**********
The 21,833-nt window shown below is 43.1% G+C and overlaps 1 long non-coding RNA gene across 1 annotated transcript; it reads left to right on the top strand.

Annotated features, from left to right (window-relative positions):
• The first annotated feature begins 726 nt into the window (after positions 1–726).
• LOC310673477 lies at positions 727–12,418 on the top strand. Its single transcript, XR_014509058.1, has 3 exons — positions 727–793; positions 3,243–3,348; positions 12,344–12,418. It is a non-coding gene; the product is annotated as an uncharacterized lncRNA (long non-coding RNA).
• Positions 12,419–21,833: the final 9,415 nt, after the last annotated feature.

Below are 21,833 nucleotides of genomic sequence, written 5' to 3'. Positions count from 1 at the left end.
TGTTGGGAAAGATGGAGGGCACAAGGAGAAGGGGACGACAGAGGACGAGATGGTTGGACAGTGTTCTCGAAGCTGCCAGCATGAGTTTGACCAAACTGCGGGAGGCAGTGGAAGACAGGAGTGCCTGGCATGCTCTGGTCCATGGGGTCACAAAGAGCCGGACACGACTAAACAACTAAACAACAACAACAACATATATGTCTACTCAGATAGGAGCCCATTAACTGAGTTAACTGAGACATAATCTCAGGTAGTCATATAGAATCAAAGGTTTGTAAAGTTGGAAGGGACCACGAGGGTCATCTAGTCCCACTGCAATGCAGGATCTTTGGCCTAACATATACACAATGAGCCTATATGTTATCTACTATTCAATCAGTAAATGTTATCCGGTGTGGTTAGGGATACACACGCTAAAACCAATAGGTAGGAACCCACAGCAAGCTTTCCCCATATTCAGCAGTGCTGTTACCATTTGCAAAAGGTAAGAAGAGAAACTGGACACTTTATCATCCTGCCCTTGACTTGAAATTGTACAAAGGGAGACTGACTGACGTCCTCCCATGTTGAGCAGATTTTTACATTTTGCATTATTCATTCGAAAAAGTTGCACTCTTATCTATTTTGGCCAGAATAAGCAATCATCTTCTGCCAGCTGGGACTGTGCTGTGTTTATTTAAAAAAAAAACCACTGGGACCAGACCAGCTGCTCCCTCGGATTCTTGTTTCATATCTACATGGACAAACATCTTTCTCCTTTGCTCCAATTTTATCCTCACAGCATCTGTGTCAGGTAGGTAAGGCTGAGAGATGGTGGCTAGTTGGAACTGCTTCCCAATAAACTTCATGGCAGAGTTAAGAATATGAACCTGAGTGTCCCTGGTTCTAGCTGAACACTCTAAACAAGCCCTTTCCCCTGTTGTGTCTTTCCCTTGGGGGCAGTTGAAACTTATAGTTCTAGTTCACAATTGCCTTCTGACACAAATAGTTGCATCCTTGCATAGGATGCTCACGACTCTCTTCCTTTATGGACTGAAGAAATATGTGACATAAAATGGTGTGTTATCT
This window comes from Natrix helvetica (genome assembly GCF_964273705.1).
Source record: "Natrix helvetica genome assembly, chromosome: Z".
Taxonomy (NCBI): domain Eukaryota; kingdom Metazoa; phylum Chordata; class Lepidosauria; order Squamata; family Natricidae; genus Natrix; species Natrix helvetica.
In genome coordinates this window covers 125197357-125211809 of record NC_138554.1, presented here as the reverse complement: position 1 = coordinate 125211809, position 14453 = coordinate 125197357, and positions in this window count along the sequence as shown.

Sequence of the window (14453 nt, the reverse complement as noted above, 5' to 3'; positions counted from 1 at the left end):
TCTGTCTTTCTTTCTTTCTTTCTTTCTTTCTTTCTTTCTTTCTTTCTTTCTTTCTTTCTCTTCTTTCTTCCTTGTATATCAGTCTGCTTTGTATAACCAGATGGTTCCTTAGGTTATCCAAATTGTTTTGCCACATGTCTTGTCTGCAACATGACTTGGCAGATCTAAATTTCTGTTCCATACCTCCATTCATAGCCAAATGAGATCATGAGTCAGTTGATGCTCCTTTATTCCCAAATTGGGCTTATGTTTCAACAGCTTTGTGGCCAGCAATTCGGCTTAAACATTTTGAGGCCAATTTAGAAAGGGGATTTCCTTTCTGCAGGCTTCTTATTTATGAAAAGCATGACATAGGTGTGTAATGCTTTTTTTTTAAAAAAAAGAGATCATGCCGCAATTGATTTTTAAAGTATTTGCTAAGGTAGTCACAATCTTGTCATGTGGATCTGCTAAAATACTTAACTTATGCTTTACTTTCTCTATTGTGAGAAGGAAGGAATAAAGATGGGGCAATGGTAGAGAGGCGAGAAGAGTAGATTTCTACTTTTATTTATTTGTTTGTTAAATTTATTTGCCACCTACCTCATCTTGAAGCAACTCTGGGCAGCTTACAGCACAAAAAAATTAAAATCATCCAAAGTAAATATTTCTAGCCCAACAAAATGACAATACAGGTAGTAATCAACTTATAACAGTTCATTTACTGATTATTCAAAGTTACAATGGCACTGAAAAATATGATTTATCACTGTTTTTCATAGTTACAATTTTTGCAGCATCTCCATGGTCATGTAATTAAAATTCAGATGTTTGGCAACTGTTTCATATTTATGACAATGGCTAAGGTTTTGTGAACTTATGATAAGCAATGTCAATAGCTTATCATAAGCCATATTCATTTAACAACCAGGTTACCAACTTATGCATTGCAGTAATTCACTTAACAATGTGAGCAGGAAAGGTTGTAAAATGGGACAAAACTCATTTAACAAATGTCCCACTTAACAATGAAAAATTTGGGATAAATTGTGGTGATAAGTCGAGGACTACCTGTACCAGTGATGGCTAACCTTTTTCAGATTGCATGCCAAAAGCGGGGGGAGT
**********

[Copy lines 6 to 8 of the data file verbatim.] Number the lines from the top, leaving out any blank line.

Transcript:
Below are 21,833 nucleotides of genomic sequence, written 5' to 3'. Positions count from 1 at the left end.
TGTTGGGAAAGATGGAGGGCACAAGGAGAAGGGGACGACAGAGGACGAGATGGTTGGACAGTGTTCTCGAAGCTGCCAGCATGAGTTTGACCAAACTGCGGGAGGCAGTGGAAGACAGGAGTGCCTGGCATGCTCTGGTCCATGGGGTCACAAAGAGCCGGACACGACTAAACAACTAAACAACAACAACAACATATATGTCTACTCAGATAGGAGCCCATTAACTGAGTTAACTGAGACATAATCTCAGGTAGTCATATAGAATCAAAGGTTTGTAAAGTTGGAAGGGACCACGAGGGTCATCTAGTCCCACTGCAATGCAGGATCTTTGGCCTAACATATACACAATGAGCCTATATGTTATCTACTATTCAATCAGTAAATGTTATCCGGTGTGGTTAGGGATACACACGCTAAAACCAATAGGTAGGAACCCACAGCAAGCTTTCCCCATATTCAGCAGTGCTGTTACCATTTGCAAAAGGTAAGAAGAGAAACTGGACACTTTATCATCCTGCCCTTGACTTGAAATTGTACAAAGGGAGACTGACTGACGTCCTCCCATGTTGAGCAGATTTTTACATTTTGCATTATTCATTCGAAAAAGTTGCACTCTTATCTATTTTGGCCAGAATAAGCAATCATCTTCTGCCAGCTGGGACTGTGCTGTGTTTATTTAAAAAAAAAACCACTGGGACCAGACCAGCTGCTCCCTCGGATTCTTGTTTCATATCTACATGGACAAACATCTTTCTCCTTTGCTCCAATTTTATCCTCACAGCATCTGTGTCAGGTAGGTAAGGCTGAGAGATGGTGGCTAGTTGGAACTGCTTCCCAATAAACTTCATGGCAGAGTTAAGAATATGAACCTGAGTGTCCCTGGTTCTAGCTGAACACTCTAAACAAGCCCTTTCCCCTGTTGTGTCTTTCCCTTGGGGGCAGTTGAAACTTATAGTTCTAGTTCACAATTGCCTTCTGACACAAATAGTTGCATCCTTGCATAGGATGCTCACGACTCTCTTCCTTTATGGACTGAAGAAATATGTGACATAAAATGGTGTGTTATCT
This window comes from Natrix helvetica (genome assembly GCF_964273705.1).